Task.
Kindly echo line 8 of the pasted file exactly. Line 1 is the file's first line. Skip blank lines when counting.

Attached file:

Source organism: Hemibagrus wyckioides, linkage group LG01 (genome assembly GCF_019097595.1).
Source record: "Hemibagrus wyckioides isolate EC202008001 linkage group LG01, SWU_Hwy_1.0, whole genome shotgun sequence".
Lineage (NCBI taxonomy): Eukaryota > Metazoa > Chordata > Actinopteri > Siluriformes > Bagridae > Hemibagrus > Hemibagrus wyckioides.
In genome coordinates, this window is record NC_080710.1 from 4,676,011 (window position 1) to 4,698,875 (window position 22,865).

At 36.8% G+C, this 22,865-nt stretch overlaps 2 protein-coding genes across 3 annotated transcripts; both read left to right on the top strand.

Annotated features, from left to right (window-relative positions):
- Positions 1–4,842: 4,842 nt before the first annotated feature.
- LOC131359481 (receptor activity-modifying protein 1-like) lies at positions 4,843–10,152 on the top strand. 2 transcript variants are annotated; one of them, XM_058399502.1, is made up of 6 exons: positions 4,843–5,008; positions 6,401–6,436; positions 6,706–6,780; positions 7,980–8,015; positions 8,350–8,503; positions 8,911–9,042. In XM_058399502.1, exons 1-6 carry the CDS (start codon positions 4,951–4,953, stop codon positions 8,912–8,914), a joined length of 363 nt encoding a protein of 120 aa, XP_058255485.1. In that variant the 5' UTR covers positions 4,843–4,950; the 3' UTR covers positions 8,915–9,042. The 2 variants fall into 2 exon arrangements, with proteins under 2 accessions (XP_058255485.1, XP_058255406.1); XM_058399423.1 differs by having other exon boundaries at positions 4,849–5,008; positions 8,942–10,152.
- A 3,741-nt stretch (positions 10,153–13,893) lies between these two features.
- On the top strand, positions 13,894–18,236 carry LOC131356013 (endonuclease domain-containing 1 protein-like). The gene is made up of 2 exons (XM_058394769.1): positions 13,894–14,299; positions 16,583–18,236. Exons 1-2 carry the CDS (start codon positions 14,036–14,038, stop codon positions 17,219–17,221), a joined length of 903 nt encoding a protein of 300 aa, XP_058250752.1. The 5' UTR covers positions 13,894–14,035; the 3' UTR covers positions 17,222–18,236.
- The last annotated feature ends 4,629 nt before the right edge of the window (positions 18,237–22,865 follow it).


- LOC131359481 (receptor activity-modifying protein 1-like) lies at positions 4,843–10,152 on the top strand. 2 transcript variants are annotated; one of them, XM_058399502.1, is made up of 6 exons: positions 4,843–5,008; positions 6,401–6,436; positions 6,706–6,780; positions 7,980–8,015; positions 8,350–8,503; positions 8,911–9,042. In XM_058399502.1, exons 1-6 carry the CDS (start codon positions 4,951–4,953, stop codon positions 8,912–8,914), a joined length of 363 nt encoding a protein of 120 aa, XP_058255485.1. In that variant the 5' UTR covers positions 4,843–4,950; the 3' UTR covers positions 8,915–9,042. The 2 variants fall into 2 exon arrangements, with proteins under 2 accessions (XP_058255485.1, XP_058255406.1); XM_058399423.1 differs by having other exon boundaries at positions 4,849–5,008; positions 8,942–10,152.